His entry begins:
I’m currently reading Michael Newton’s Savage Girls and Wild Boys. I actually found it by entering “Wild Boys” into the local university library catalogue, and it’s just what I hoped it would be—a history of feral children, from wolf-children to the tragically neglected.Among the praise for The Bells:
I find my way into the novels I write through other people’s carefully researched studies of out of the ordinary themes—for The Bells it was Patrick Babier’s The World of the Castrati (as well as the somewhat less scholarly Castration: The Advantages and Disadvantages, by Victor T. Cheney).
Newton’s Savage Girls and Wild Boys is just the kind of book that sets me tingling as I stroll the library stacks. The book satisfies my thirst for...[read on]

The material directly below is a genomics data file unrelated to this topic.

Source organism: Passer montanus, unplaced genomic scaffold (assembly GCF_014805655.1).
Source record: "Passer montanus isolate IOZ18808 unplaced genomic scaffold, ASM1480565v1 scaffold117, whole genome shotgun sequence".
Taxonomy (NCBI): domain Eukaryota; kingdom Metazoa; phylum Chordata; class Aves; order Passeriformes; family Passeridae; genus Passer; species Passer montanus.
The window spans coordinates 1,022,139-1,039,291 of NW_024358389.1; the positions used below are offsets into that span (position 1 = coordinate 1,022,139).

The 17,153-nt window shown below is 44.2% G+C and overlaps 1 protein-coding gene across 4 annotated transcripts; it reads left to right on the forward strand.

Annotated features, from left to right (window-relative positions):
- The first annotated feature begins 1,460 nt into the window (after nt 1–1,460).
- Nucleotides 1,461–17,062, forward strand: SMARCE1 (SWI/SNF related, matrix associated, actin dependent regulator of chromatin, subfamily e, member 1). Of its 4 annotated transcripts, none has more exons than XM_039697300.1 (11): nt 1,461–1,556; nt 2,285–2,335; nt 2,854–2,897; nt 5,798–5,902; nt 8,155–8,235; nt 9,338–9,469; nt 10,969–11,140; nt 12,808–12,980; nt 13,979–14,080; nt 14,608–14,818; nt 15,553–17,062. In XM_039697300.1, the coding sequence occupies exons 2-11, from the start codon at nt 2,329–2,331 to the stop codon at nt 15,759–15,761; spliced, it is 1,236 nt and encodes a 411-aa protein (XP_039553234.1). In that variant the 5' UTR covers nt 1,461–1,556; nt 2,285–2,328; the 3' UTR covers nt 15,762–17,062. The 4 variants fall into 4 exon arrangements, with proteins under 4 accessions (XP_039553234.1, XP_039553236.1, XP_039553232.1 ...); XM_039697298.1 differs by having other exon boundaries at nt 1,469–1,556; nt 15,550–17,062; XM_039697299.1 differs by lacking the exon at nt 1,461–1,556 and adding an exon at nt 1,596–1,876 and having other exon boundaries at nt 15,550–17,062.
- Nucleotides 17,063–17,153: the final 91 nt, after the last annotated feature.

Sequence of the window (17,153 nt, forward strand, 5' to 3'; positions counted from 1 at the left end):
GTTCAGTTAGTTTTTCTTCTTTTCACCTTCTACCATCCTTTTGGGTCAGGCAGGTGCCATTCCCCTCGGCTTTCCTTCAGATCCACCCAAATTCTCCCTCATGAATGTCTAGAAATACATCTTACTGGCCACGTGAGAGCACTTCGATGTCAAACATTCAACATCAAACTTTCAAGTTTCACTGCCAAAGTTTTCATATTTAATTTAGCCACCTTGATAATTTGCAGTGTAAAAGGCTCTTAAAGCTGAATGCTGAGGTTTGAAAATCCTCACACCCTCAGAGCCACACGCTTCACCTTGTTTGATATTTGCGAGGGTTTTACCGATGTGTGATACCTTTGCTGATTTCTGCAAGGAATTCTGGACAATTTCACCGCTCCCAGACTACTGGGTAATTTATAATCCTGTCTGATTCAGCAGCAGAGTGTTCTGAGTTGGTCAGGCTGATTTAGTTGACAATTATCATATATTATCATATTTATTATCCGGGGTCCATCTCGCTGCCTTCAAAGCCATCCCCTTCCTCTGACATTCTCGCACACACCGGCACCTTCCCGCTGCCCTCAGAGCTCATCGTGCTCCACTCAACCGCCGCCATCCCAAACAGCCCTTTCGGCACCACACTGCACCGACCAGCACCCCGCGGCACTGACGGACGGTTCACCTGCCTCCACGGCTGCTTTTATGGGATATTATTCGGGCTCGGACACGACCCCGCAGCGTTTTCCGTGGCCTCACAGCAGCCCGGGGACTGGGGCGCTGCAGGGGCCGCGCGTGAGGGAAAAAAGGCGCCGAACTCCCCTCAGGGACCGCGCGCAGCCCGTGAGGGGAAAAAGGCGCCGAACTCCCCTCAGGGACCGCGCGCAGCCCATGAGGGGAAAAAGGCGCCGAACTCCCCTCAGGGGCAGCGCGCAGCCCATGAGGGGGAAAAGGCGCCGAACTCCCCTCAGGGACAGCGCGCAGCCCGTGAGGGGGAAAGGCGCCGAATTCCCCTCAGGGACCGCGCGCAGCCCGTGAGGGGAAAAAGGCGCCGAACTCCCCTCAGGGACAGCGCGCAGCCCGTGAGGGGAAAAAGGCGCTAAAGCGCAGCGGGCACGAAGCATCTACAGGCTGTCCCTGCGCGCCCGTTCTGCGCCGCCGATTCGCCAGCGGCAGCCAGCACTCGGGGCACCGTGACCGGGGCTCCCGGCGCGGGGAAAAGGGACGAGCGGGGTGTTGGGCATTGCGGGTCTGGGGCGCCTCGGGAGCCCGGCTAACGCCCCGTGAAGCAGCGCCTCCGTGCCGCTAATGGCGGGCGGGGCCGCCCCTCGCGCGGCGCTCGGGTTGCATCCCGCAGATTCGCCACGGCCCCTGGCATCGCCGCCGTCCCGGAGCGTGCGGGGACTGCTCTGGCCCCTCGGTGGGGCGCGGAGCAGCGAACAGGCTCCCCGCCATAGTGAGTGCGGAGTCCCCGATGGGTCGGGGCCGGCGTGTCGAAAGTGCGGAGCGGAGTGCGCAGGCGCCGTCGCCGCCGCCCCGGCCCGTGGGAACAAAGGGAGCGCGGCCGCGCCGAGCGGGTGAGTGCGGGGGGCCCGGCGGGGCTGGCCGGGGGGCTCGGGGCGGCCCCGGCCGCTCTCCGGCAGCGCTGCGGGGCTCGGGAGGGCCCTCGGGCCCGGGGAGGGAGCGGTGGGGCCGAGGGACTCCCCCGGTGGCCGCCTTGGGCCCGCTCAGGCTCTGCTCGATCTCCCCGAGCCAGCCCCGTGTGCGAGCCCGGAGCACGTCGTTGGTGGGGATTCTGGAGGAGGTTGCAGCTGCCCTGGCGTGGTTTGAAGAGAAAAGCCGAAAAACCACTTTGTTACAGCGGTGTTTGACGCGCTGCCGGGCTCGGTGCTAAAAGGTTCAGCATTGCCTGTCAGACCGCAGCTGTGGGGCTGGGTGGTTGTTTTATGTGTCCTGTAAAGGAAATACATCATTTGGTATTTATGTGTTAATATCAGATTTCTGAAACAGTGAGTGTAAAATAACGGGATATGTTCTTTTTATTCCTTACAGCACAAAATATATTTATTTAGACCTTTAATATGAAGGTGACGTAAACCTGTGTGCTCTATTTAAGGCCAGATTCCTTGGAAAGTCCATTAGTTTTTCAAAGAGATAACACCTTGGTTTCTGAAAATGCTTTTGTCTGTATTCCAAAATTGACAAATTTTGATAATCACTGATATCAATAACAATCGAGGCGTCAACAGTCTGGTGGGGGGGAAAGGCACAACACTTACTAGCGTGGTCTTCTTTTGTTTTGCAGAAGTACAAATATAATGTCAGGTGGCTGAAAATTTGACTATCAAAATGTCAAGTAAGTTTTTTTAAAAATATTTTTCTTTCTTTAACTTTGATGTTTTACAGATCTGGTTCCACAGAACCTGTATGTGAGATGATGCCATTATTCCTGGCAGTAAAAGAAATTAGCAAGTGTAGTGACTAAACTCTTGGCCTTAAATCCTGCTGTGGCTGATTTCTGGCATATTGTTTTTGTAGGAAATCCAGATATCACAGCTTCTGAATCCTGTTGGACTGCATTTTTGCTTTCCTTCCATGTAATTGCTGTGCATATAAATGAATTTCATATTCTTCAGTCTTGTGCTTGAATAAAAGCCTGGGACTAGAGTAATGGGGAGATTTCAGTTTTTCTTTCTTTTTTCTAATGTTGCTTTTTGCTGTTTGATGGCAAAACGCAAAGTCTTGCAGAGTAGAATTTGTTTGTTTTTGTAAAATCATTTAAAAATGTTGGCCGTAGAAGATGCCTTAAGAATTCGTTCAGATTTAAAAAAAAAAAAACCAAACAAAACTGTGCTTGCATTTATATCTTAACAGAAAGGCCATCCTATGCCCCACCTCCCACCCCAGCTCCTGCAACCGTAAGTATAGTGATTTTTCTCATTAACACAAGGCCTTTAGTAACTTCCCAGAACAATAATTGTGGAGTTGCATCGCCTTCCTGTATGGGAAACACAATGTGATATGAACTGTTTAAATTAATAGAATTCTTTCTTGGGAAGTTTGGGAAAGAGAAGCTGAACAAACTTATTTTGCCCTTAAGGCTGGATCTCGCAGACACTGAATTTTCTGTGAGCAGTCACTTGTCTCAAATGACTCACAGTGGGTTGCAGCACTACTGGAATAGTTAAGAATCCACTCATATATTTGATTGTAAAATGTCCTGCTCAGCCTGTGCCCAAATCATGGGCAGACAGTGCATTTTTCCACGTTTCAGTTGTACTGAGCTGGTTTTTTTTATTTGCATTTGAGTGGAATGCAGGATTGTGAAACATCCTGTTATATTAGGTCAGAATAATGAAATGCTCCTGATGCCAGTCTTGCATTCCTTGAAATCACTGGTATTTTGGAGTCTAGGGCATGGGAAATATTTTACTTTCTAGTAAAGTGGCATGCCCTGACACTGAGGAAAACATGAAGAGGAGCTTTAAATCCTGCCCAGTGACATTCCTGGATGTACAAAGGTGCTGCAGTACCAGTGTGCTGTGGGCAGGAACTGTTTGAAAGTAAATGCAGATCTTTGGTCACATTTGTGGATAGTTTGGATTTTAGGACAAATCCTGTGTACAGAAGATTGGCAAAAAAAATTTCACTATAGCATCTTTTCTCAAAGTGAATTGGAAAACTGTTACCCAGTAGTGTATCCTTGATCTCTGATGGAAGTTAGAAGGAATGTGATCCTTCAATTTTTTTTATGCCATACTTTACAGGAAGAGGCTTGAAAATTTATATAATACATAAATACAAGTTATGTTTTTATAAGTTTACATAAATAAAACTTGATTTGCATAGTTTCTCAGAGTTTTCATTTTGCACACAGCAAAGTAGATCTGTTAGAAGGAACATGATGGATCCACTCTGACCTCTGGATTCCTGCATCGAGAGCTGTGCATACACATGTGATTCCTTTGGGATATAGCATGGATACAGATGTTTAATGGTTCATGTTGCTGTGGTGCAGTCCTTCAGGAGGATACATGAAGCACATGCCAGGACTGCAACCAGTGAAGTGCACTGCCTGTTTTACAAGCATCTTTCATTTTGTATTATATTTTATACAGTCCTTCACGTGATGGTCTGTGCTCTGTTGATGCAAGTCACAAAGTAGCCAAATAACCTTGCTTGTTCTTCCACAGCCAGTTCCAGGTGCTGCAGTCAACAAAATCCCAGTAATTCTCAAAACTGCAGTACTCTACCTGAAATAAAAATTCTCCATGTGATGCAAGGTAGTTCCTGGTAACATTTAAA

"Harvell has written an entertaining and eye-opening aria of a book."Visit Richard Harvell's website.
"The Bells does for the ears what Perfume did for the nose. A novel to engage the senses as well as tickle the mind."
—Sarah Dunant, international bestselling author of Sacred Hearts
"Wrenching and painfully triumphant.... A poignant and acutely told story of the human spirit; highly recommended."
"Astonishing in its originality, epic in its scope, luminous in its richness, The Bells is a novel to be savored page by glorious page."
—Cathy Marie Buchanan, New York Times bestselling author of The Day the Falls Stood Still
Writers Read: Richard Harvell.